Emergency Phone Numbers24-hr Crisis Lines: 855.278.4204 (Santa Clara) | 650.579.0350 (San Mateo) | 415.781.0500 (San Francisco) | 800.273.8255 or Text BAY to 741-741 (National)

Resources for Teens

Schwab Learning Center at CHC

Colleges & Careers: Deciding to Opt In or Out of High-Stakes Tests

For prospective students and professionals who want to pursue certain degrees and careers, high-stakes tests will often be necessary.

For those with a learning disability or another disability, testing accommodations are available. Accommodations that can be requested often include distraction-free rooms, extra time, assistive readers, use of a calculator, and more. The use of accommodations is kept confidential, so colleges and employers will not know if someone has a learning disability or used testing accommodations unless the individual discloses it. Read more ›

College Students with ADHD

Most people with ADHD are diagnosed before college. However, some people may not recognize the signs and symptoms of ADHD until they are at college. Trying to balance school work and the freedom of living away from home for the first time may be challenging. Read more ›

Succeeding in College with ADHD [video]

Heading off to college and wondering how you’ll cope with your ADHD symptoms? First, know that you are not alone. Plenty of people who have ADHD or its symptoms have succeeded in college. That includes learning how to deal with issues of time management, emotional and social well-being, focusing in class, doing homework, and taking tests. Read more ›

36 Questions That Can Help Kids Make Friends [downloadable]

The young teen years are a ripe time for forming friendships. It’s an age when kids are particularly focused on peer relationships and social status, developing their sense of identity and social skills. Read more ›

Teen Depression: More Than Just Moodiness [downloadable]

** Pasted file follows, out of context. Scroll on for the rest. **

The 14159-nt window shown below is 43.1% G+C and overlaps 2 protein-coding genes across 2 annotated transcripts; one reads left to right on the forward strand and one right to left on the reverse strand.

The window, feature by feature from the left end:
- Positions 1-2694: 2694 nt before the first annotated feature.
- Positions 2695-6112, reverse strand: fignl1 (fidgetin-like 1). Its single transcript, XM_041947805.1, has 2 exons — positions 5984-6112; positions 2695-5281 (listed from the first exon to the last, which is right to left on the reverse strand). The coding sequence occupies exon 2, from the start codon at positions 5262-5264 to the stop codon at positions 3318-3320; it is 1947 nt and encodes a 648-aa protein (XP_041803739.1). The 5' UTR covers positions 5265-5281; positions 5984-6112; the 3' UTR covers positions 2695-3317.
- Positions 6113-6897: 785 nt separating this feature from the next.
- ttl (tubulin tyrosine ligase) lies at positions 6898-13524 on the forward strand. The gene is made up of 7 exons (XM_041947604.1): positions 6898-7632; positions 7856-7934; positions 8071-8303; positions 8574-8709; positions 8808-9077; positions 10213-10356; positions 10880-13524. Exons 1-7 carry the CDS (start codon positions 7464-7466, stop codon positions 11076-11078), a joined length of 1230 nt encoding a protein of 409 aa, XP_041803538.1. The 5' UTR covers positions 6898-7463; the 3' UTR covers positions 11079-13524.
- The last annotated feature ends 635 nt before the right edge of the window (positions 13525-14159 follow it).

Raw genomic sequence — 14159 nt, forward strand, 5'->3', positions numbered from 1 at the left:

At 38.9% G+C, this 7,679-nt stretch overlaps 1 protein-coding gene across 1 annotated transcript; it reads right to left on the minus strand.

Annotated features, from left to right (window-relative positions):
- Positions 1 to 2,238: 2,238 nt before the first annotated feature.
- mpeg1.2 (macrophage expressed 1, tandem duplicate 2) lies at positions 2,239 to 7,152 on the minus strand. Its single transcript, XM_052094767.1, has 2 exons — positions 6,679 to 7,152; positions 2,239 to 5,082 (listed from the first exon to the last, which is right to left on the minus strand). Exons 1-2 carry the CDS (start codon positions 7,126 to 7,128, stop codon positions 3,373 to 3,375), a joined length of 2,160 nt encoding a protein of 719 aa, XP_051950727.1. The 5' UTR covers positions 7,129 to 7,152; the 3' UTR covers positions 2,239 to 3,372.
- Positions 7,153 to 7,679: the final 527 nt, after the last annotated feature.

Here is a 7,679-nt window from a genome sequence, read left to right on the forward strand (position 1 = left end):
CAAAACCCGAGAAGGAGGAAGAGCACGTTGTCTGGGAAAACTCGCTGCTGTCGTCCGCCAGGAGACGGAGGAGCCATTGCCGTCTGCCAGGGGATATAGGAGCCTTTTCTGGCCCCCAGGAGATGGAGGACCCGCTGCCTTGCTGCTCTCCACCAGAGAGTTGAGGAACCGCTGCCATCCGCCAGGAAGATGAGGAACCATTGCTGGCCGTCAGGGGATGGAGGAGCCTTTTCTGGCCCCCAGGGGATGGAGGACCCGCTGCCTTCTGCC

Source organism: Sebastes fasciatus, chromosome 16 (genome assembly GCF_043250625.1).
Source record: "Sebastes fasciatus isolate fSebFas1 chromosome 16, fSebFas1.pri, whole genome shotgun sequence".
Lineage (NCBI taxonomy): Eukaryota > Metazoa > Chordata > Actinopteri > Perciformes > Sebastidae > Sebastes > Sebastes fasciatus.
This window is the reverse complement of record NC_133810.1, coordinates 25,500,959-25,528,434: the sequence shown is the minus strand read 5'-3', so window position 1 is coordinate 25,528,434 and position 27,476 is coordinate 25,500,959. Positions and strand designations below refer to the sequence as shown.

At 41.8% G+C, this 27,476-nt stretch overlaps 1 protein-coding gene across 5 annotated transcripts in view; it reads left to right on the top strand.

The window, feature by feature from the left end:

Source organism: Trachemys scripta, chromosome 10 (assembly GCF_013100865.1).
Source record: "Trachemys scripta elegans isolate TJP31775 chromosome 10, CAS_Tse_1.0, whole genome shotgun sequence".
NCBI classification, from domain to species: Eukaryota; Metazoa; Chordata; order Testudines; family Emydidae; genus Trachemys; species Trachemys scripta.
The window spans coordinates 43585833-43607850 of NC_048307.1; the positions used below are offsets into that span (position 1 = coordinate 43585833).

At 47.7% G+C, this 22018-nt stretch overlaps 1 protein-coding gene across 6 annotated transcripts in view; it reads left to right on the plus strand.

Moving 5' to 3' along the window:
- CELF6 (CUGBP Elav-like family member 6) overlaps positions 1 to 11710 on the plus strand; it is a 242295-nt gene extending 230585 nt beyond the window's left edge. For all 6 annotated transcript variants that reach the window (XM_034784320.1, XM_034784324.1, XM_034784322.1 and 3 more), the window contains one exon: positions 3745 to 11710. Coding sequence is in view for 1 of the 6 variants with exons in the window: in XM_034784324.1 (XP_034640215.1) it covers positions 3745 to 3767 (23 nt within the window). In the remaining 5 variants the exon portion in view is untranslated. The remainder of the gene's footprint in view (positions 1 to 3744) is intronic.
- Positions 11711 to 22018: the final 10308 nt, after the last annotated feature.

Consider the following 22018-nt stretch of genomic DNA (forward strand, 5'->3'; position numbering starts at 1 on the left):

Being a teenager can be tough, but it shouldn’t feel hopeless. If you have been feeling sad most of the time for a few weeks or longer and you’re not able to concentrate or do the things you used to enjoy, talk to a trusted adult about depression. Read more ›

NetSmartz Internet Safety [web resource][downloadable][video]

NetSmartz is an interactive, educational program developed by the National Center for Missing & Exploited Children® (NCMEC). NetSmartz provides age-appropriate resources to help teach children, tweens, and teens how to be safer on- and offline. Read more ›

MentalHealthLiteracy.org [web resource]

MentalHealthLiteracy.org is non profit organization that creates educational, training, and clinical care materials and programs designed for use in schools and care settings to promote mental health literacy, clinical care capacity, self-care and psychoeducation, and evaluation of existing programs and interventions.

Mental health information (products and training programs) are designed to address the needs of youth ages 12 to 25 years, families, educators, health providers, policy makers and others. Read more ›

Teens Ask, NPR Anwers: What’s Up With COVID Vaccines?

People between the ages of 12 and 17 are now eligible to get the Pfizer COVID-19 vaccine and health officials expect this age group will soon be able to receive the Moderna one. NPR health reporter Pien Huang and Short Wave producer Rebecca Ramirez talked to teens about their questions about the vaccine and what a strange year the pandemic has been for them. Read more ›

‘Promise Me’ Teaches About Mental Health Through Comics

Focusing on depression and suicide prevention, Newton resident Sarah Mausner has coordinated the release of  Promise Me, one of three comic books to educate teenagers about mental health issues through artwork and illustrations.

The comic is a collaborative effort from artists, writers, mental health experts, and young people in the region who have some experiences with depression and suicide, Mausner said. Read more ›

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